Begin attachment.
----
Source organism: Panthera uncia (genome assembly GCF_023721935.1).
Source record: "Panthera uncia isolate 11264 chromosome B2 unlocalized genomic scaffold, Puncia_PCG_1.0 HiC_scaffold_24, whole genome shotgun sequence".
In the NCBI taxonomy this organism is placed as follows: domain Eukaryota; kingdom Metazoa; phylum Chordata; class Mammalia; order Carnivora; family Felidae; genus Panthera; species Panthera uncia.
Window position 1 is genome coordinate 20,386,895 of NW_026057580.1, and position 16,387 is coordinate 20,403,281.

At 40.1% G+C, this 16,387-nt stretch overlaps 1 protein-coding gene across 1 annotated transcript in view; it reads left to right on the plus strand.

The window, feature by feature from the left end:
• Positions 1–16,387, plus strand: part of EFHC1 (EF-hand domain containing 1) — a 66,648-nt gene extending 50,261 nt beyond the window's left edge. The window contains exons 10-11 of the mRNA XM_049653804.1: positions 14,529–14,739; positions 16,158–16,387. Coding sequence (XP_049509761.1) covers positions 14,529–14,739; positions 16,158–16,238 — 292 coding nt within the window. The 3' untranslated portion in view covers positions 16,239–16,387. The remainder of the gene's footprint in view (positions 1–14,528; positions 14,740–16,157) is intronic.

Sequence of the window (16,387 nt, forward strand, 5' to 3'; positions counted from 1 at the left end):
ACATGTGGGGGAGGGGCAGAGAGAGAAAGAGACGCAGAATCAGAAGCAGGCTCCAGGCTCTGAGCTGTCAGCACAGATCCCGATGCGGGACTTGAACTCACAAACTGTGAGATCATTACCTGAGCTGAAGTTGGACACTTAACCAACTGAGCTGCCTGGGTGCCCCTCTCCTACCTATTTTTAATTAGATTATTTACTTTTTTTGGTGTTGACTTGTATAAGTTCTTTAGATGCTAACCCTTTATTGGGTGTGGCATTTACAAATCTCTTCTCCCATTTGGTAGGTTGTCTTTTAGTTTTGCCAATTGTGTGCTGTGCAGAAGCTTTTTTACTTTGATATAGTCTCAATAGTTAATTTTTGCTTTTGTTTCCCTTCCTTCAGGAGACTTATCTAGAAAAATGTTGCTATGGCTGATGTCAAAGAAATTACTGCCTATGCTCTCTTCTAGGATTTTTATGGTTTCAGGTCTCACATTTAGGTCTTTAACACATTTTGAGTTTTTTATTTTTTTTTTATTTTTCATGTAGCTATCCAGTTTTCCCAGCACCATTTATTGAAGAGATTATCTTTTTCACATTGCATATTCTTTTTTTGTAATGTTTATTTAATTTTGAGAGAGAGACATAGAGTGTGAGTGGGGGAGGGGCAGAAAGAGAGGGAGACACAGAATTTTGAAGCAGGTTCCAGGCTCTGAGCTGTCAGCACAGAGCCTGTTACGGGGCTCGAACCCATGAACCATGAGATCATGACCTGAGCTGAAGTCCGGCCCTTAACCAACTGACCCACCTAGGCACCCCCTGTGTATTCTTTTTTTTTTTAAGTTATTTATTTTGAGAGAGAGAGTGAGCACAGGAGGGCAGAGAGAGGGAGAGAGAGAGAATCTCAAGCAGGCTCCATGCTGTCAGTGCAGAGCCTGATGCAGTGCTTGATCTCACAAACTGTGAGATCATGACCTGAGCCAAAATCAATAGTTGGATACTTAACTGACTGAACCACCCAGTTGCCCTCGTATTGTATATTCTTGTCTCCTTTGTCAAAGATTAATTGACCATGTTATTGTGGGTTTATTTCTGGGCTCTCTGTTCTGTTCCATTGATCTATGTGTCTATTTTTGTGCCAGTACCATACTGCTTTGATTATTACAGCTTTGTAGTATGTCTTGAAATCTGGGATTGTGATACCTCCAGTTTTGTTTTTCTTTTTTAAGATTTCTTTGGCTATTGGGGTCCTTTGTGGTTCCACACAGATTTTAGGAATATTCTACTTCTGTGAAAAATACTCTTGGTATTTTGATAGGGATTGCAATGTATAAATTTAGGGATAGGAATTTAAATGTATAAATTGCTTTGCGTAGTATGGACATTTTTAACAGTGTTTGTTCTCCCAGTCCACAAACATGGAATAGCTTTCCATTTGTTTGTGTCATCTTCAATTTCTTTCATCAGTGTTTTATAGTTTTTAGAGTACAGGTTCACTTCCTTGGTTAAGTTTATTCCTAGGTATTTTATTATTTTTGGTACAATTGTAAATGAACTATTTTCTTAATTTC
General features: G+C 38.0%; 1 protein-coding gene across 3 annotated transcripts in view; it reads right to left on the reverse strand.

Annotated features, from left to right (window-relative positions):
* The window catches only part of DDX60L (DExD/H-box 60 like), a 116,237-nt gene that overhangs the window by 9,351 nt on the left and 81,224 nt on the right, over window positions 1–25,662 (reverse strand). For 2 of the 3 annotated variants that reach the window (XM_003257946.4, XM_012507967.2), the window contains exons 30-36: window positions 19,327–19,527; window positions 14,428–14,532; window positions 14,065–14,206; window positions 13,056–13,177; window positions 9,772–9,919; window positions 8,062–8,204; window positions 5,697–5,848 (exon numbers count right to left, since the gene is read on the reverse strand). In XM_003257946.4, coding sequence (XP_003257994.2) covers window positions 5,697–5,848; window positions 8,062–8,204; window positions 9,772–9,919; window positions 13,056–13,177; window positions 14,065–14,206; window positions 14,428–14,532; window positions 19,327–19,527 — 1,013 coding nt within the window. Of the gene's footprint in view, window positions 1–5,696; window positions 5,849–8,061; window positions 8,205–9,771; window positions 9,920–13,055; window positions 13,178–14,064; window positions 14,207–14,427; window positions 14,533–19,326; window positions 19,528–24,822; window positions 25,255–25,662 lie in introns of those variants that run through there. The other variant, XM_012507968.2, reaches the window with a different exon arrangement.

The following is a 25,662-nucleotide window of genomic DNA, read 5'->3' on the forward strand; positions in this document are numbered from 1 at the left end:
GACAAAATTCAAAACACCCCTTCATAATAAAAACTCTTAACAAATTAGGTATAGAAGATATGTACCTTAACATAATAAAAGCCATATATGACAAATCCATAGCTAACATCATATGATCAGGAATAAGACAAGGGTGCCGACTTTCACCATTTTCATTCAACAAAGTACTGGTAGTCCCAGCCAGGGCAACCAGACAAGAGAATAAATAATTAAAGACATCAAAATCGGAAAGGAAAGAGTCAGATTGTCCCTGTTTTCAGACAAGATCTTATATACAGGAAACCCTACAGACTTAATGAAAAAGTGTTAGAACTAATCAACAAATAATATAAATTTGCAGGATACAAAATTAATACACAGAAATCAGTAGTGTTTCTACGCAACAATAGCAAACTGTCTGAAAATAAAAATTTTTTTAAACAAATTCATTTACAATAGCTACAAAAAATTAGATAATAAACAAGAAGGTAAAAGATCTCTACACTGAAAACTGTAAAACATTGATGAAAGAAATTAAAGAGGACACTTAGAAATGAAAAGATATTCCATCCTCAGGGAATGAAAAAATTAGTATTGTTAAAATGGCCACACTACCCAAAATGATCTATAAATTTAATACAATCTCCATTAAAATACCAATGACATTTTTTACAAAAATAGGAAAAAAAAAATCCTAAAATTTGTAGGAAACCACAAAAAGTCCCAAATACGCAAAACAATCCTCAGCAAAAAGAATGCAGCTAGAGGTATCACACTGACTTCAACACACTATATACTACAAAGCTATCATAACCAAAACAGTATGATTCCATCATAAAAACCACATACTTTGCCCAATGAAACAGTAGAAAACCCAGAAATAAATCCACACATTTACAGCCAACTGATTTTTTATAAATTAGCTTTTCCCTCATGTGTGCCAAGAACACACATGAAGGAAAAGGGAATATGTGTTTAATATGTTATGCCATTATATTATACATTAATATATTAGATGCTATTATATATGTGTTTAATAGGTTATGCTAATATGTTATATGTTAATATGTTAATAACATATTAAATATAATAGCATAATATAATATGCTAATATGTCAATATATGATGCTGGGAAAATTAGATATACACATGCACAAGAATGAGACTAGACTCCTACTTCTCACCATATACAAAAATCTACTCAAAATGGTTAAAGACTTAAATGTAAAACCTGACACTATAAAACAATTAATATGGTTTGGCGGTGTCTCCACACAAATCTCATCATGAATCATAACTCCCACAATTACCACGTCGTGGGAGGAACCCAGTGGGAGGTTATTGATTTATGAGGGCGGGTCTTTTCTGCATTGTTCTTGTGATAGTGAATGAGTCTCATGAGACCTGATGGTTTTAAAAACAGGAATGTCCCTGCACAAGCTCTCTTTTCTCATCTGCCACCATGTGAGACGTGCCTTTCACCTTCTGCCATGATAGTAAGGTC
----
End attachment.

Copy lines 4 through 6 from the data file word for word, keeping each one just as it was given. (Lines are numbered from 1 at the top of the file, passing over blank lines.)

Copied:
Window position 1 is genome coordinate 20,386,895 of NW_026057580.1, and position 16,387 is coordinate 20,403,281.

At 40.1% G+C, this 16,387-nt stretch overlaps 1 protein-coding gene across 1 annotated transcript in view; it reads left to right on the plus strand.

The window, feature by feature from the left end: